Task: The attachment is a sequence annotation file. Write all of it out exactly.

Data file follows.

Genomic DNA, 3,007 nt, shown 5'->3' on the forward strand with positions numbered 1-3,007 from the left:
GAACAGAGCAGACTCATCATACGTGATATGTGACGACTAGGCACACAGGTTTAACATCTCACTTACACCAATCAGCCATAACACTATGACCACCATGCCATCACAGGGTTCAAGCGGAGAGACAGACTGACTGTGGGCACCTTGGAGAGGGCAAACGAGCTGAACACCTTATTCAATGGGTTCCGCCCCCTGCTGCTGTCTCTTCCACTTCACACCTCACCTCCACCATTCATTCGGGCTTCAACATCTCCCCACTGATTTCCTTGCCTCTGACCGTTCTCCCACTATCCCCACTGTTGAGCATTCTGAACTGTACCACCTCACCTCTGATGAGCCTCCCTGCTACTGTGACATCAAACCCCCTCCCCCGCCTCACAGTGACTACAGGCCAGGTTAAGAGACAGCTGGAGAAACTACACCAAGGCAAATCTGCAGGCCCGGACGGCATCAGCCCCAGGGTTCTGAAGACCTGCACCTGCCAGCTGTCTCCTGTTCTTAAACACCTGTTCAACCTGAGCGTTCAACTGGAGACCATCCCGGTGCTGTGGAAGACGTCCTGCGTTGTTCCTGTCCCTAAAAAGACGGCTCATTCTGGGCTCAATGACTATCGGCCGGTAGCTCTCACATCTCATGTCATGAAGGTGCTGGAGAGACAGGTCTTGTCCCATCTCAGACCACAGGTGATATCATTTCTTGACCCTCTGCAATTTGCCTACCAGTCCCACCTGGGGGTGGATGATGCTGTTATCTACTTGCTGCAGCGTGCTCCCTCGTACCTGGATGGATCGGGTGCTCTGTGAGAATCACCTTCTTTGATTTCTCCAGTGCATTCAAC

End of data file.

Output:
Genomic DNA, 3,007 nt, shown 5'->3' on the forward strand with positions numbered 1-3,007 from the left:
GAACAGAGCAGACTCATCATACGTGATATGTGACGACTAGGCACACAGGTTTAACATCTCACTTACACCAATCAGCCATAACACTATGACCACCATGCCATCACAGGGTTCAAGCGGAGAGACAGACTGACTGTGGGCACCTTGGAGAGGGCAAACGAGCTGAACACCTTATTCAATGGGTTCCGCCCCCTGCTGCTGTCTCTTCCACTTCACACCTCACCTCCACCATTCATTCGGGCTTCAACATCTCCCCACTGATTTCCTTGCCTCTGACCGTTCTCCCACTATCCCCACTGTTGAGCATTCTGAACTGTACCACCTCACCTCTGATGAGCCTCCCTGCTACTGTGACATCAAACCCCCTCCCCCGCCTCACAGTGACTACAGGCCAGGTTAAGAGACAGCTGGAGAAACTACACCAAGGCAAATCTGCAGGCCCGGACGGCATCAGCCCCAGGGTTCTGAAGACCTGCACCTGCCAGCTGTCTCCTGTTCTTAAACACCTGTTCAACCTGAGCGTTCAACTGGAGACCATCCCGGTGCTGTGGAAGACGTCCTGCGTTGTTCCTGTCCCTAAAAAGACGGCTCATTCTGGGCTCAATGACTATCGGCCGGTAGCTCTCACATCTCATGTCATGAAGGTGCTGGAGAGACAGGTCTTGTCCCATCTCAGACCACAGGTGATATCATTTCTTGACCCTCTGCAATTTGCCTACCAGTCCCACCTGGGGGTGGATGATGCTGTTATCTACTTGCTGCAGCGTGCTCCCTCGTACCTGGATGGATCGGGTGCTCTGTGAGAATCACCTTCTTTGATTTCTCCAGTGCATTCAAC